At Rehberg’s panel discussion, which includes school and business leaders from Libby, four options for long-term cleanup were discussed: 1) W.R. Grace could conduct the cleanup itself; 2) the cleanup could be continued under the current emergency response program; 3) Congress could pass special legislation allocating money for cleanup; or 4) Libby could be designated a Superfund site. Though everyone in Libby agrees on the basics—continuing medical care and ridding the town of asbestos contamination—the sticking point appears to be how to accomplish those goals.
From the outside looking in, the decision seems simple enough: opt for the Superfund designation and let the federal government bring in its experts and do the job as quickly and as thoroughly as possible. But from the inside looking out, the decision to go Superfund or not is just the latest wrenching agony for a town that’s seen more than its share.
Consider what’s on the table: Few in Libby, it seems, want W.R. Grace to conduct the cleanup. The EPA has already ordered the company to clean up the export plant, and Grace did so, but in a manner that still has many people angry. Few trust the company to do a better job on a larger scale. “Grace has done nothing but stall,” says Thomson. “And when they had the chance to clean up they didn’t. We don’t want them anywhere near cleanup.”
Many, like Benefield, believe W.R. Grace shouldn’t conduct the clean up, but the company should foot the bill. Otherwise, she says, Grace simply gets away with murder.
Likewise, continuing the decontamination as an “emergency cleanup” isn’t a very good long-term solution either, according to David Williams, Superfund coordinator for EPA’s Region 8 headquarters in Denver, since both the time and funding allotted for emergency responses are limited. If the emergency response drags on for years, W.R. Grace could challenge the EPA in court, and EPA risks not recovering the full cost.
Convincing Congress to pass special legislation to pay for the cleanup is also unlikely, says Rep. Jerry Weller, a Republican congressman from Chicago’s South Side. Weller, who was invited to the Libby panel discussion by Rehberg, knows a thing or two about industrial pollution and the Superfund program. Weller’s congressional district includes the town of Joliet, where workers at a nuclear weapons plant were poisoned by the deadly material they handled daily. It also includes the town of Ottawa, Ill., a Superfund site contaminated by radium, a radioactive element used there for decades to manufacture illuminated watch faces. Like the miners in Libby, who were encouraged to take home asbestos-laden vermiculite for use in their gardens, the workers at the Ottawa plant were urged to take home free radium. They used it to paint decorations on their homes and, at Halloween, on their faces. The company went out of business before the Superfund designation was made. Ottawa is now midway through its Superfund-authorized cleanup, which has already cost $45 million.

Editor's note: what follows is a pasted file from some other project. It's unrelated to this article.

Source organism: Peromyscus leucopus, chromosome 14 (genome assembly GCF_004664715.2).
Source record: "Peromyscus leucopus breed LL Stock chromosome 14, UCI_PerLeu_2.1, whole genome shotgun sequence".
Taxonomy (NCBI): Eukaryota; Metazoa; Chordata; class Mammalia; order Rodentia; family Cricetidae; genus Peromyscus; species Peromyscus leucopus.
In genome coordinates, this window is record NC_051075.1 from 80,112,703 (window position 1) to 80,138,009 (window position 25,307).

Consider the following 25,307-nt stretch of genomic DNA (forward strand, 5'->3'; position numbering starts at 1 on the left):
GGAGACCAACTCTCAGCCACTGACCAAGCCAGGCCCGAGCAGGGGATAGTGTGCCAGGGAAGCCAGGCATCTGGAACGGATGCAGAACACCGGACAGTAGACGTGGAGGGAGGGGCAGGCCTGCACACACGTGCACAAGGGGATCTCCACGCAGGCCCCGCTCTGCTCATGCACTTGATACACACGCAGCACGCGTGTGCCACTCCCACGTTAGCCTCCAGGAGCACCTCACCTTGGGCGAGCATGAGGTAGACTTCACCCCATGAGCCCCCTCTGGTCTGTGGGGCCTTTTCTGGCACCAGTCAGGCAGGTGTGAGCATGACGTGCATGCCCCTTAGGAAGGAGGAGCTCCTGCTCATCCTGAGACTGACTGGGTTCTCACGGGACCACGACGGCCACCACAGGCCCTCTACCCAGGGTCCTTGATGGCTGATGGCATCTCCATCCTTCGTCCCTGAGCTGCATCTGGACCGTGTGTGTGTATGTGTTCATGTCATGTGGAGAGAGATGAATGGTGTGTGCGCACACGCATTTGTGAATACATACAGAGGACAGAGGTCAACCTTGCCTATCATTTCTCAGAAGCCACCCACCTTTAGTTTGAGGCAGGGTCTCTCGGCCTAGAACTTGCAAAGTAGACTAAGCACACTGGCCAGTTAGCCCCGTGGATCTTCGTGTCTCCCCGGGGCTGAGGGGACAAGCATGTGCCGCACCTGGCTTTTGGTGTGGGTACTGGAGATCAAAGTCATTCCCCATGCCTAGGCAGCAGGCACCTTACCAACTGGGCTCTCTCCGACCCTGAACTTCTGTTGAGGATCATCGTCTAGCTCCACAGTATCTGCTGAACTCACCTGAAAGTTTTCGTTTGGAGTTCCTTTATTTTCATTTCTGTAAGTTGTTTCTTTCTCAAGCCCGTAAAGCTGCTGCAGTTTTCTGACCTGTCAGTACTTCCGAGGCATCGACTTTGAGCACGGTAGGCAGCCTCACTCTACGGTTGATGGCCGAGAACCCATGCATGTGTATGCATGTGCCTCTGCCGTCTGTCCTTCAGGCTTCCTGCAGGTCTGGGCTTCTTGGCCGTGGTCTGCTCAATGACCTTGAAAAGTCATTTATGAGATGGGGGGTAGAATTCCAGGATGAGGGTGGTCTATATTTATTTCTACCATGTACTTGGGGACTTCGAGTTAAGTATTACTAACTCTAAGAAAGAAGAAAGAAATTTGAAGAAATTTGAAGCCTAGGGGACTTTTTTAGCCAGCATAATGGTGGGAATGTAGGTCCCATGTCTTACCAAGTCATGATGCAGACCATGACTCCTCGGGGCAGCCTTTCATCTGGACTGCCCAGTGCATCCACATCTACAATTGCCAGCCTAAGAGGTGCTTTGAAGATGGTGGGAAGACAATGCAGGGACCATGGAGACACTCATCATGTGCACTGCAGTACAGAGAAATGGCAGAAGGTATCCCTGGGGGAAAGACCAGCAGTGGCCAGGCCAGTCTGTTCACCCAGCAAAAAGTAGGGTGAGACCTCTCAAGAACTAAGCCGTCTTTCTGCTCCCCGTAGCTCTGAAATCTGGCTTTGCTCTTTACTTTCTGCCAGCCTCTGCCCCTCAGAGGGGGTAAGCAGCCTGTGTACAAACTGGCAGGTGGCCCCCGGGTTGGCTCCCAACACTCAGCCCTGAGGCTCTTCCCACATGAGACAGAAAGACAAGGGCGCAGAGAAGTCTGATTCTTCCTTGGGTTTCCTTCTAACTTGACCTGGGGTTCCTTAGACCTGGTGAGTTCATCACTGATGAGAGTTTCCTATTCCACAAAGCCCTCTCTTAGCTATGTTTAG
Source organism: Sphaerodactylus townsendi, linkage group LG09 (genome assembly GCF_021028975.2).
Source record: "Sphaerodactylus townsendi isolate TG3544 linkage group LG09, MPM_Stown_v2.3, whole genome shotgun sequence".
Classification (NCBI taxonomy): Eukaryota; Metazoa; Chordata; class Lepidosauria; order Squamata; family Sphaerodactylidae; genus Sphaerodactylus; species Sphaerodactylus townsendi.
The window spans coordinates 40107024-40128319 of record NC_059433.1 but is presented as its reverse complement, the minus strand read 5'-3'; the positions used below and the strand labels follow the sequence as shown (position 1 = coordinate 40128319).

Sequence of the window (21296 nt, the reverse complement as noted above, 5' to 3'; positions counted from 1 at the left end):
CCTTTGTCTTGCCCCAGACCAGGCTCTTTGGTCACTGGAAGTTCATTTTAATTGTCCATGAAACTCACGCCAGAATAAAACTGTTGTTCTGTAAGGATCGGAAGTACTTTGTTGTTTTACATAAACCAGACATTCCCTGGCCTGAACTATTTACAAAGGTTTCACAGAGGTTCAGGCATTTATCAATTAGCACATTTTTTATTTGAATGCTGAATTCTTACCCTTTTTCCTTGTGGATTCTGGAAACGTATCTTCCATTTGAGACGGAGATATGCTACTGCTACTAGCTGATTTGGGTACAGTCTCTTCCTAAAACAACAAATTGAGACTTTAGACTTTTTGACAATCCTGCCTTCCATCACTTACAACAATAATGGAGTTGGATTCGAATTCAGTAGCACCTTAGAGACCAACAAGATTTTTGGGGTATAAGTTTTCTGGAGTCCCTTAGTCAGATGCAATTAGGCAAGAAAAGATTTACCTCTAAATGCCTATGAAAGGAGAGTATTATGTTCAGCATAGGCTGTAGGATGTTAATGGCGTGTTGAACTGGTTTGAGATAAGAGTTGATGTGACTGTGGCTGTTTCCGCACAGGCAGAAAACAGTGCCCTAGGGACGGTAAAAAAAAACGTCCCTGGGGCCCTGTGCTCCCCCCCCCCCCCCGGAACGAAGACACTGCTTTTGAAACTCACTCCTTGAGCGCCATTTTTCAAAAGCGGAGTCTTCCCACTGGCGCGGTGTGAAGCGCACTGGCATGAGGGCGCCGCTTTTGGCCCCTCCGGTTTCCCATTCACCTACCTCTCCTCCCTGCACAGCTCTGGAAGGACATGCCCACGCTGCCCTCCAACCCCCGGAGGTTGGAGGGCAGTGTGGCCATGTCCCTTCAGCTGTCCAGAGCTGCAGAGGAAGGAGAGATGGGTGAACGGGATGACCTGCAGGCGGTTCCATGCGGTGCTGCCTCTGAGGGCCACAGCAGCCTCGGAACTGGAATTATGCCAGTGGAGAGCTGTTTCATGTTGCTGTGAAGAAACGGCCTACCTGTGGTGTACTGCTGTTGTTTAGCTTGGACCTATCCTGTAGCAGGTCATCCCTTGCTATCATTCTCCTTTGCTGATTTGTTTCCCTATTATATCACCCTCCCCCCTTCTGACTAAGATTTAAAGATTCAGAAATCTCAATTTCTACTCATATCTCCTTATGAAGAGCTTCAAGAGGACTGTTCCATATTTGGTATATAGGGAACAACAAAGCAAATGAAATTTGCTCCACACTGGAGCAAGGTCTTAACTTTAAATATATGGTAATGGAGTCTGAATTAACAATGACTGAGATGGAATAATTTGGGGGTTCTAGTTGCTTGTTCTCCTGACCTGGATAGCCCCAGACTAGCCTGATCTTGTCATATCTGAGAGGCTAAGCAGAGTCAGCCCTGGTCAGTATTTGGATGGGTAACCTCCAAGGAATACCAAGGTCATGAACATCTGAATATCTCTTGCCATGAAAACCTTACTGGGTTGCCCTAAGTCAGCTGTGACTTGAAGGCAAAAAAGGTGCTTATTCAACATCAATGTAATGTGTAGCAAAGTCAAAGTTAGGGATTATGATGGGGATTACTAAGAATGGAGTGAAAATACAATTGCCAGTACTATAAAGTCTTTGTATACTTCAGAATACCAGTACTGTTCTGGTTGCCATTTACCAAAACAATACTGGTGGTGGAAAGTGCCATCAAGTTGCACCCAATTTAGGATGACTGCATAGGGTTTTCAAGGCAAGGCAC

What some in Libby, notably the business community, hope to get from special legislation is Superfund money, minus the stigma of a Superfund designation. That, says Waller, is unlikely.
Stigma is a word that pops up frequently in discussions about Libby’s future. Among some there is a head-buried-in-the-sand mentality about the deadly tremolite asbestos fibers that rained down on the town from blasting at the mine, was kicked up by teenaged track stars and was inhaled by thousands of people every day for decades. Folks still refer to their town as pristine, as it appears to the naked eye. But the naked eye has blinded some folks to the inescapable reality.
The Superfund stigma is dismissed by some who simply want their town cleaned up now. But for others, it’s a legitimate concern and they don’t want to make a decision until they get all their questions answered.
“The statement I always give is, we have more questions than answers,” says Bob Tunis, executive director of the Lincoln County Economic Development Authority. Tunis may just have the most challenging job in Montana: Luring entrepreneurs and their investment dollars to Libby and Lincoln County. His job also makes him particularly sensitive to the various ramifications of a Superfund label. Tunis worries that a Superfund designation might affect home values. He suspects that the secondary mortgage market—mortgage companies that buy existing mortgages—might take a hands-off approach to a town.
Superfund or not, the town already bears a stigma of sorts. Home sales and prices have fallen since 1999. According to Bob Beagle, a real estate agent, in 1999, 120 homes in Libby sold for a total of $10.7 million. Last year, 119 homes sold for a total of $10 million. In the first half of this year only 30 homes have sold. The average price of a home declined from $89,700 in 1999 to $83,700 this year. Beagle wonders what a Superfund designation will do to new home financing, and whether all homes in Libby would be included in the designation, or just homes in certain neighborhoods.